Is Australia’s Minimalist Exoskeleton Tech A Step Towards a Real Iron Man Suit?

Photo of the actual DSTO Operation Exoskeleton worn by a mannequin Image credit: DSTO Media Centre

Photo of the actual DSTO Operation Exoskeleton worn by a mannequin Image credit: DSTO Media Centre

Exoskeleton technology is nothing new. Also known as a powered armor, exosuit, and exoframe, exoskeletons (the non-insect-related type) are mobile machines worn by a person to enhance strength and endurance. They typically consist of a system of motors, pneumatics or hydraulics, a power source, and other related technology. They can be used in working at dangerous environments and for military purposes. However, until now the technology has not been widely used. There have been a number of prototypes created for military use, particularly those from Lockheed Martin, Sarcos, and HULC, but they have yet to see actual deployment.

For the longest time, powered exoskeletons were relegated to being hobbies of billionaires or props for science-fiction movies. There are still too many drawbacks to put them into more useful applications like clearing up debris during disasters or serving as armors/weapon suits for the military.

Disadvantages of Traditional Powered Exoskeletons

Currently, there are still a number of limitations and issues in the exoskeletons developed so far. One of the biggest limitations is the power supply. Battery technology at present could not support the massive power consumption requirements of the exoskeletons. Non-rechargeable primary cells can store more energy compared to rechargeable ones but replacing them is quite a hassle. Internal combustion engines were considered as the power source but they are generally inefficient. There were also models that involve a separate large power source tethered to the exoskeleton but these don’t appear viable especially for military use.

Aside from the power source drawback, there are also major challenges when it comes to the actuators, joint flexibility, and the material used for the skeleton. It’s difficult to build exoskeletons with the right precision without having to deal with weight and dimensions limitations. It’s still difficult to construct an exoskeleton that can achieve the same range of movements that the human body is able to do. Most of the powered exoskeletons developed at present are still power-hungry, heavy, and awkward to use.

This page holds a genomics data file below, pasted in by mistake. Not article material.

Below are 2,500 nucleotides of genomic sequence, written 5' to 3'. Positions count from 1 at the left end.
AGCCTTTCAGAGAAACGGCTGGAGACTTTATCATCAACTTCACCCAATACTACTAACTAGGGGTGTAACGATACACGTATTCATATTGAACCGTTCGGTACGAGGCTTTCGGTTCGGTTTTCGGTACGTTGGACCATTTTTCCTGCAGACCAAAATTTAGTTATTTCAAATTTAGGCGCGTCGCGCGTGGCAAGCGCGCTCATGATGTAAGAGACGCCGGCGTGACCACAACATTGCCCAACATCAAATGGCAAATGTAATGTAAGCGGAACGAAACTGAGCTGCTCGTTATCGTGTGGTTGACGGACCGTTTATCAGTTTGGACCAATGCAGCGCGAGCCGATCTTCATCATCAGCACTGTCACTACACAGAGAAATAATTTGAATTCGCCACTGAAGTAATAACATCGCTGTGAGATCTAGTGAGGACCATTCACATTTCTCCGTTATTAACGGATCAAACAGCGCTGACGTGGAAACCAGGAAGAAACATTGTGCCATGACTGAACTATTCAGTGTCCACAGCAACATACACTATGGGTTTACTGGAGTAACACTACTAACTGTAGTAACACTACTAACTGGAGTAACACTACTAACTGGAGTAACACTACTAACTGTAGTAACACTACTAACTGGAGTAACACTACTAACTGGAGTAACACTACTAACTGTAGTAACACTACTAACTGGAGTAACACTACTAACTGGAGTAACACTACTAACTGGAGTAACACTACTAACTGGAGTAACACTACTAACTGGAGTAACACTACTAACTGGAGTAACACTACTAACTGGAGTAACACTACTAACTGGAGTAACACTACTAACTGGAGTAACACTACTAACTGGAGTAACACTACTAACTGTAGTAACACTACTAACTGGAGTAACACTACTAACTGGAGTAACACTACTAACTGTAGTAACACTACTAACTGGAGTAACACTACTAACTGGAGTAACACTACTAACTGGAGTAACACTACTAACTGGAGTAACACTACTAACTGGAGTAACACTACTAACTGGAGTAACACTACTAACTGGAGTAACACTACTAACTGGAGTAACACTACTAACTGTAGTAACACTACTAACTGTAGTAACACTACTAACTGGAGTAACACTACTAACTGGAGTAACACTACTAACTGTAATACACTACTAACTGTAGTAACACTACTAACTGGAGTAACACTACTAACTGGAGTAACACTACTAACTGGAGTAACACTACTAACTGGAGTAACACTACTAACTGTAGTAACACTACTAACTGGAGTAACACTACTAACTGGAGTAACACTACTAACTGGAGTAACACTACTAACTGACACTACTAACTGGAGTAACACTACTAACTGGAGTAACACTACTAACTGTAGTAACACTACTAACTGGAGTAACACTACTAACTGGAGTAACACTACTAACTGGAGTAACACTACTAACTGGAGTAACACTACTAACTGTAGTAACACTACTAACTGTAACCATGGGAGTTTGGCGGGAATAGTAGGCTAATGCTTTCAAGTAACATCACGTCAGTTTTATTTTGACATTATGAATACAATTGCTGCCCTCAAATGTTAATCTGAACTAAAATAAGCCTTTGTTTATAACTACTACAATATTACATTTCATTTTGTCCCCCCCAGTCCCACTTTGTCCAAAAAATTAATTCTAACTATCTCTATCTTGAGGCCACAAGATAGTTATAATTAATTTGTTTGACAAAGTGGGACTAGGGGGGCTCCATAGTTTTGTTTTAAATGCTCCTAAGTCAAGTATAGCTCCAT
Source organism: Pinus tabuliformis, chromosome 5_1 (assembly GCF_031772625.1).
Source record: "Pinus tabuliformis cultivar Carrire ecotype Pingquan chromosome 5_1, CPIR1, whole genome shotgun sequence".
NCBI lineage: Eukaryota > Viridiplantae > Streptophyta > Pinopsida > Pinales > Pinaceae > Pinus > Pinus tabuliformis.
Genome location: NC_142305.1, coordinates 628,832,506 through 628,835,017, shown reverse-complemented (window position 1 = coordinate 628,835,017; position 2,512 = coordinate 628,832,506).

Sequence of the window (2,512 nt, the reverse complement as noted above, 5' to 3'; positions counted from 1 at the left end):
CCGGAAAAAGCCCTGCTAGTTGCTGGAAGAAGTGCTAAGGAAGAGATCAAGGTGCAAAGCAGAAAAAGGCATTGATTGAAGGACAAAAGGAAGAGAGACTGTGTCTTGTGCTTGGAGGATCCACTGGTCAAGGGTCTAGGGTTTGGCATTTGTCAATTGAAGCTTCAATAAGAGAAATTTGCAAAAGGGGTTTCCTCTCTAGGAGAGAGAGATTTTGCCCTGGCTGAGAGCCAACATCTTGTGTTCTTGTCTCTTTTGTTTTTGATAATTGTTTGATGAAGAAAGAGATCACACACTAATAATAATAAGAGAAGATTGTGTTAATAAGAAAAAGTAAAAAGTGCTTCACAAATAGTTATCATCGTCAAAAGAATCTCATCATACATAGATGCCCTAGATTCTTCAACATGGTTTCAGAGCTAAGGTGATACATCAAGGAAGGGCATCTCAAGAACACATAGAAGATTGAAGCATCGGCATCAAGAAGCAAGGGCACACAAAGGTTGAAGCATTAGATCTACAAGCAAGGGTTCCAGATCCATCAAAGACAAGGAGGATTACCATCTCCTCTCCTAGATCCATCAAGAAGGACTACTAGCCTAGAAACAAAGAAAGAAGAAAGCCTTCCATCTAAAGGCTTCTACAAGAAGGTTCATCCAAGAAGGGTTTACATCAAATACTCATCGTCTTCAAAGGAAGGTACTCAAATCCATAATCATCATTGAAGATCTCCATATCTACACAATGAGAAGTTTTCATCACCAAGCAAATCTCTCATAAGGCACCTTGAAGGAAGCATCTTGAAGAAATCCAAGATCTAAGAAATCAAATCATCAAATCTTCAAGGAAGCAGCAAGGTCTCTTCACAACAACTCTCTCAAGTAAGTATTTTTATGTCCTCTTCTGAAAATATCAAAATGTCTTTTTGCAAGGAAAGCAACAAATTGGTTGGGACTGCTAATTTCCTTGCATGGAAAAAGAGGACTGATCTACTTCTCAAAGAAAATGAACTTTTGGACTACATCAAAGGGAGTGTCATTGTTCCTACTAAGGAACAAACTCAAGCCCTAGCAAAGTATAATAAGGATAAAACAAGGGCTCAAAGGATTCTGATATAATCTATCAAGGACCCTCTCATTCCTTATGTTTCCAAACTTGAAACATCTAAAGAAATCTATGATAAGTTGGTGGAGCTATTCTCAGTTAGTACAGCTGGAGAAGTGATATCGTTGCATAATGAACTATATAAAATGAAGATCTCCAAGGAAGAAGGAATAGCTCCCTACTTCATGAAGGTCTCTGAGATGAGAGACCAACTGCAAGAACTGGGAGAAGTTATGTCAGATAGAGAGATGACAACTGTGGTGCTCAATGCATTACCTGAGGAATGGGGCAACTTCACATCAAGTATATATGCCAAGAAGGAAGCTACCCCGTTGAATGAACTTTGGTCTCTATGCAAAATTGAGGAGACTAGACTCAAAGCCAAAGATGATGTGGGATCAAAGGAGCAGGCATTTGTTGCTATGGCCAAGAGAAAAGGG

Australia’s Exoskeleton Tech

Things may start changing soon as Australia’s Defence Science and Technology Organisation (DSTO) introduces its minimalist and more efficient version of the technology. Formerly known as NoREx, DSTO presents the Operations Exoskeleton with its new design and improvements aimed at addressing the drawback associated with traditional electro-mechanical exoskeletons.

DSTO’s exoskeleton does not require power. Still, it is able to augment its wearer’s physical strength. It reduces physical strain and nearly eliminates the possibility of suffering fatigue or getting injured while working with heavy loads. It can make heavy burdens light without requiring power and advanced electronic components.

DSTO’s Operations Exoskeleton weighs only around 3 kilograms but is able to support weights of up to 50 kilograms.

How Does It Work?

This exoskeleton from DSTO features of a system flexible cables that passively ease out weight by transferring a considerable amount of it directly to the ground. While it is not as powerful and advanced as the Ironman suit of the United States Army, it still effectively reduces weight burdens. The flexible cables are referred to as Bowden cables that are attached to a rigid backpack frame. These cables are connected to the back, legs, and the base of the exoskeleton to channel the load fore directly to the ground.

Advantages of the DSTO Exoskeleton

The advantages are anchored on the exoskeleton’s simplicity. It is not powered so it does not require the added bulk of the batteries or engines used in powered exoskeletons. It is easier to wear and instantly works when worn. Additionally, it is designed to be more comfortable for the human body and to be moveable to most extents that the human body can move. Also, it costs lower and is easier to integrate with other equipment.

By DonSimon (Own work) [CC0], via Wikimedia Commons

Photo of sample exoskeleton not related to DSTO. Image credit: DonSimon (Own work) [CC0], via Wikimedia Commons


Obviously, since it is being developed by Australia’s Defence Science and Technology Organisation, it is primarily meant to be used by soldiers. It is useful in carrying heavy weights as well as in stabilizing the body to do more precise shots when using weapons. However, this exoskeleton may also be used in other fields. It can be used by firefighters, by adventure seekers for trekking, and by ordinary individuals for carrying heavy loads. It may also be used as a form of assistive technology.

By Copyleft (Own work) [CC-BY-SA-3.0 (], via Wikimedia Commons

Photo of bulkier exoskeleton sample. Image credit: Copyleft (Own work) [CC-BY-SA-3.0 via Wikimedia Commons


Reports say that this technology could be available in the next two years. The official news release of DSTO, however, says that it is still at the proof-of-concept stage and extensive requirements in the biomechanics aspect are still needed to ensure this exoskeleton’s usability and reliability. Nevertheless, early tests have shown encouraging promising results.

Unfortunately, this exoskeleton is still millions of miles away from achieving a real Iron Man suit. While it addresses the power and bulk issues of other exoskeletons, it is far from being powerful and agile enough to be close how the fictional Iron Man suit works. Hopefully, smaller but more powerful batteries and engines can be created soon and the issues involving the actuators and joint flexibility are addressed so a more powerful, reliable, and useful exoskeleton can already be created.